Shapers: Nick Giles

Show aired on 22nd August 2015

Transcript

Elliot Moss
That was the Staple Singers with I’ll Take You There, a lovely way to start the programme. Good morning, this is Jazz Shapers and I am Elliot Moss, thank you very much for joining me. Jazz Shapers is the place where you can hear the very best of those people who are shaping the world of jazz, blues and soul alongside their equivalents in the world of business, a Business Shaper. I am very pleased to say that my Business Shaper today is Mr Nick Giles. He is the co-founder of Seven Hills; the campaigning communications business. I actually interviewed his partner, Michael Hayman a while ago. They are doing fantastic stuff and reinventing what communications looks like in the 21st century. Lots coming up from Nick very shortly. In addition to hearing from Nick, you will be hearing from our programme partners at Mishcon de Reya, some words of advice I hope for your business and on top of all of that, of course, some great music from the shapers of jazz, blues and soul including music from Israeli sax player, Amit Freidman, vocalist, Sarah McFarlane and this from the one and only Bobby Womack.

Bobby Womack and California Dreaming. Nick Giles is my Business Shaper today, he is the co-founder of Seven Hills, as I said earlier. They are a campaigning communications business, set up I think about five years ago. I am going to have to double check that.

Nick Giles
Five and a half.

Elliott Moss
Five and a half… wow. Nick, thank you so much for joining me.

Nick Giles
Pleasure to be here.

Elliot Moss
Give me a one-liner on what Seven Hills does and who it does it for?

Nick Giles
Well, you’ve got it exactly right, we are a campaigning communications business. We launched at the beginning of 2010 and primarily we work with entrepreneurs, the founders of high growth businesses and we help them to tell their story to the market. Help them generate scale and achieve the momentum that they’re looking for. We launched with a clear view that in 2010 we needed entrepreneurs to build businesses, realise their ambitions, achieve the scale that we needed, create the jobs, create the opportunities, and we figured we could help contribute in that national effort to get the economy back on its feet.

Elliot Moss
And give me a sense of some of your clients, the ones that you are allowed to tell me about.

Nick Giles
We work with a number of high-profile entrepreneurial founders. We work with Paul Lindley, the founder Ellis Kitchen, a business that will be having its 10th anniversary very soon and has gone from an idea to the number one baby food brand in the UK in that short space of time. We work with Lord Bilimoria of Cobra Beer, who I believe has been on the show previously.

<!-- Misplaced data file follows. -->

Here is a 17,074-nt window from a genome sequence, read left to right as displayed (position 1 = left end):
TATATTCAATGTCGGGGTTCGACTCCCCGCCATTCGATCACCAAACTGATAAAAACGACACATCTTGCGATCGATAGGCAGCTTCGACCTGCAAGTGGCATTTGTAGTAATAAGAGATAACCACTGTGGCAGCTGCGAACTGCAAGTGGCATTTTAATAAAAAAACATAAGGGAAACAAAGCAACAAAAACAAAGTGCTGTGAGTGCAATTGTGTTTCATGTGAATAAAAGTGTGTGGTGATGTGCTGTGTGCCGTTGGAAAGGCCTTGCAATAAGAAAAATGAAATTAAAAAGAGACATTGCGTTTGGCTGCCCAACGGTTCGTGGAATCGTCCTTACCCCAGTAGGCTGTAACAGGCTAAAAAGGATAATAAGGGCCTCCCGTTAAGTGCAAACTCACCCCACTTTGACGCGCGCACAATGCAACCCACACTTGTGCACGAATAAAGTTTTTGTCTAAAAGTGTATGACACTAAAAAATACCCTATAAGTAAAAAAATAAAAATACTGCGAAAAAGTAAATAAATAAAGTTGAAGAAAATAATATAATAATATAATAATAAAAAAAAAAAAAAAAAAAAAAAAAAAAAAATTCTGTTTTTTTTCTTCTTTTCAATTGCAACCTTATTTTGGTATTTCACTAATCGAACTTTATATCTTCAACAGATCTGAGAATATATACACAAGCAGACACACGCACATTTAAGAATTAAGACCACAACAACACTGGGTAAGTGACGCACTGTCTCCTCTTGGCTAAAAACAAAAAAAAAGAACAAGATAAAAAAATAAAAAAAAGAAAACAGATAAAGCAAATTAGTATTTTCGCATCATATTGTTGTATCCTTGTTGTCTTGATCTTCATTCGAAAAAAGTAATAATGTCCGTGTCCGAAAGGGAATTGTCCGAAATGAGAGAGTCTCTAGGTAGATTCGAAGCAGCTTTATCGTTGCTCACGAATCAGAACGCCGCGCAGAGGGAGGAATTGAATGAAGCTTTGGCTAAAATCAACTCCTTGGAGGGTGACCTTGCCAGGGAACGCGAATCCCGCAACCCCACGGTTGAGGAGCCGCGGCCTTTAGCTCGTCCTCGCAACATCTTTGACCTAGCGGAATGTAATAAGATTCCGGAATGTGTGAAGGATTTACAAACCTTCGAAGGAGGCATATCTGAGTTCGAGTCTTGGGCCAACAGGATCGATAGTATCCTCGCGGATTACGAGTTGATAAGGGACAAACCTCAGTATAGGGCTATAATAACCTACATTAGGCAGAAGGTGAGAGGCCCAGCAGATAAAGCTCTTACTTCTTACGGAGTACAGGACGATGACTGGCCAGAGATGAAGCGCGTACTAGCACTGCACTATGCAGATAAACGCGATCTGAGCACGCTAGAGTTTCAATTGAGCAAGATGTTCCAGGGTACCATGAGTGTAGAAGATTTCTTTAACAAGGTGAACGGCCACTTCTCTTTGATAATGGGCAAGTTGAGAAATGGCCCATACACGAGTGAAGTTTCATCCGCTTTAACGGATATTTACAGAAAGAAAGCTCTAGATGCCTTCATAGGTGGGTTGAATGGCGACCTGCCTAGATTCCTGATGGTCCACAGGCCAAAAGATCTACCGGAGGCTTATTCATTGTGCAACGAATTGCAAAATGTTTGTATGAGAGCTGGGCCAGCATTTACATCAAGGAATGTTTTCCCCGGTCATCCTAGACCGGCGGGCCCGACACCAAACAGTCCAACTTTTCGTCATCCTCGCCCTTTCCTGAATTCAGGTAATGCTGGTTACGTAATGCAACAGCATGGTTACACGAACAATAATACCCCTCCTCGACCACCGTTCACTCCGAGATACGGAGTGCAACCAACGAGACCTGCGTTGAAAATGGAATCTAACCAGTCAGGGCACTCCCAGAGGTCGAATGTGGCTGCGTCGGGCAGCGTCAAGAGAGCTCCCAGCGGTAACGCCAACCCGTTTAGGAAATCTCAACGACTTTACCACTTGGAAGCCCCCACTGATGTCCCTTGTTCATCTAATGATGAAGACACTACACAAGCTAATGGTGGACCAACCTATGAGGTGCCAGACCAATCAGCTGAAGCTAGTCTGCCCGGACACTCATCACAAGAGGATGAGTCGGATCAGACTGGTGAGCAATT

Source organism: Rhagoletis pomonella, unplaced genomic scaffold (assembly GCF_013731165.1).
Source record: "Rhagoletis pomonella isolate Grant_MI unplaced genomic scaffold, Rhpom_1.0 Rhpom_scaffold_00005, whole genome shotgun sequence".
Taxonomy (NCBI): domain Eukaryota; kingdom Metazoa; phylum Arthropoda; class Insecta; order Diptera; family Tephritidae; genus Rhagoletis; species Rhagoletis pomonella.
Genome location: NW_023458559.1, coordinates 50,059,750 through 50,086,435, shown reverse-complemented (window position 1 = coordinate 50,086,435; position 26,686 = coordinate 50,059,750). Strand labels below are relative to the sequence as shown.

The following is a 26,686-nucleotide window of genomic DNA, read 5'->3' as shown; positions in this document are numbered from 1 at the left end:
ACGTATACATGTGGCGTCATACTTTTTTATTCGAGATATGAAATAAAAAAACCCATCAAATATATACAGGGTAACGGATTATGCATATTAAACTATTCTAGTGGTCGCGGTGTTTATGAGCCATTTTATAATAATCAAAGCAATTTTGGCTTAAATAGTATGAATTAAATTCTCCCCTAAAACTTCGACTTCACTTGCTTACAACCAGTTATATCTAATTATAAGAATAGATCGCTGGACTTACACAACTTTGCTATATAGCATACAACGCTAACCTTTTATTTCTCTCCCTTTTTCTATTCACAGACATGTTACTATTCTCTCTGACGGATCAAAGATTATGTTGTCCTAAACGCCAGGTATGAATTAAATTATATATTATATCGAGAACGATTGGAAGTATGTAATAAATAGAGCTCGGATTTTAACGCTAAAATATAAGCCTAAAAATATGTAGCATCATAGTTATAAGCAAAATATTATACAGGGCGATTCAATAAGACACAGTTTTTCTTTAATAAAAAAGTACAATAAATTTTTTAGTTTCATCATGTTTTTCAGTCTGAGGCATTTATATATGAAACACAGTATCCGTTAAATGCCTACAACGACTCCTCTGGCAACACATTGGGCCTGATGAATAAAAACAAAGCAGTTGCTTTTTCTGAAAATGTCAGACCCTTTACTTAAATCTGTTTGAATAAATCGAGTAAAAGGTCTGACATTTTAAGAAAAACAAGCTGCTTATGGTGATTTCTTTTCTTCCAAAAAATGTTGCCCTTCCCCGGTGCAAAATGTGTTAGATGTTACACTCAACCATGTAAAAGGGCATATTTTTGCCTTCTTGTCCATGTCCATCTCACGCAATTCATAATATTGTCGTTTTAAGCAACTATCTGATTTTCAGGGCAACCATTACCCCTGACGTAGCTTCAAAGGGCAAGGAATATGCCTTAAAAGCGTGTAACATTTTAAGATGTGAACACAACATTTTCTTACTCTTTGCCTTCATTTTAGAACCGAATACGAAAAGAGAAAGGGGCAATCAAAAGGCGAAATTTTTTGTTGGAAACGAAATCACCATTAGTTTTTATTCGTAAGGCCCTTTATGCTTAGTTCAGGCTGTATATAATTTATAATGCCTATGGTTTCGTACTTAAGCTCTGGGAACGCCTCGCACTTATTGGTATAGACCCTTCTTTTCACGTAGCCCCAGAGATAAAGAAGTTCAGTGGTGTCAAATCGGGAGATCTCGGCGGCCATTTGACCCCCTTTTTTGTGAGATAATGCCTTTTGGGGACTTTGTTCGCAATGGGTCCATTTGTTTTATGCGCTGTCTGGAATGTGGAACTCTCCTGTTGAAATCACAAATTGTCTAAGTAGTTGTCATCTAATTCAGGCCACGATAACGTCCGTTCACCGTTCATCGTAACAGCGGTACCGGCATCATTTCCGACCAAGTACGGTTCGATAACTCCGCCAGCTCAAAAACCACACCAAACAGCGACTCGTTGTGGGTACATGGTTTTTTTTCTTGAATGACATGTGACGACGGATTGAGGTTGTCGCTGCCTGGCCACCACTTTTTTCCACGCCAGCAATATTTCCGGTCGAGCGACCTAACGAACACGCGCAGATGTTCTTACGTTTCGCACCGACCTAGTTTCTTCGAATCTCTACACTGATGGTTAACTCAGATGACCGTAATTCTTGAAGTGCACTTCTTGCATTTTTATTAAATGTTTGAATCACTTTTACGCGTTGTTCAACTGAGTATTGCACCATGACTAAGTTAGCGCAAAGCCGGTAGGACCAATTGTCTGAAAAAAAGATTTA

Elliot Moss
As has Paul Lindley.

Nick Giles
As has Paul Lindley. We work with Peter James of Dragons Den fame and many others. And around those founder led businesses, we work with many large organisations that are seeking to stimulate the growth of entrepreneurial firms, so everything from Tech City UK to the British Business Bank and large advisory firms that are seeking to help founders achieve their ambitions.

Elliot Moss
That is an amazing array of people and I am not just saying that because we have interviewed half of them here but seriously, those are fast growth businesses. Those are businesses which have purpose, they are interesting, they are well known. You were working for other agencies before you set up this one. They were good agencies and I think you know they are all relatively well known and all that, but they weren’t stand out. What made you think that you could do something special, Nick? Why you? Why you and your co-founder, Michael? What gave you the chutzpah to believe that you could reinvent what was and has been a relatively flat and uninteresting category, if we’re honest about it?

Nick Giles
Well I think chutzpah’s the word. Actually Michael and I met in the late nineties, just a couple of doors down from the studio here, and we met when we were in our mid to late 20s. We had a clear view that ultimately we would like to be running our own business, we spent quite a lot of time daydreaming about what that might be. But it took us quite some time to actually be in a position to do it, so we probably had ten years apart working with big international agencies, specialist UK agencies, great client base, but as you say it was, it was a category full of good agencies that were delivering but we figured we had the opportunity to create something that would be singular, that would be distinctive, that would be remarkable. And I think it was a combination of the point in our lives that we launched. We had had fifteen, twenty years’ experience in building our networks, our connections, but also a shared view on what we wanted and what we didn’t want, and the very fact that we were having that conversation in 2009, in the depths of the recession and we had a clear view that we wanted to be in business at the beginning of 2010. That discussion really got us on to this topic of entrepreneurship and how important it would be, and so the fact that you have interviewed so many of our clients I think it speaks to the fact that actually entrepreneurs, founders are the new rock stars of the business world. They are the people that have the idea, have the courage to get something going. We often talk in terms of kind of the heroic phase of actually taking an idea from a page or a presentation and actually turning that into a business that employs people, that serves customers, serves clients. And we got going in 2010 and we had a clear view that we wanted to be a remarkable, defining.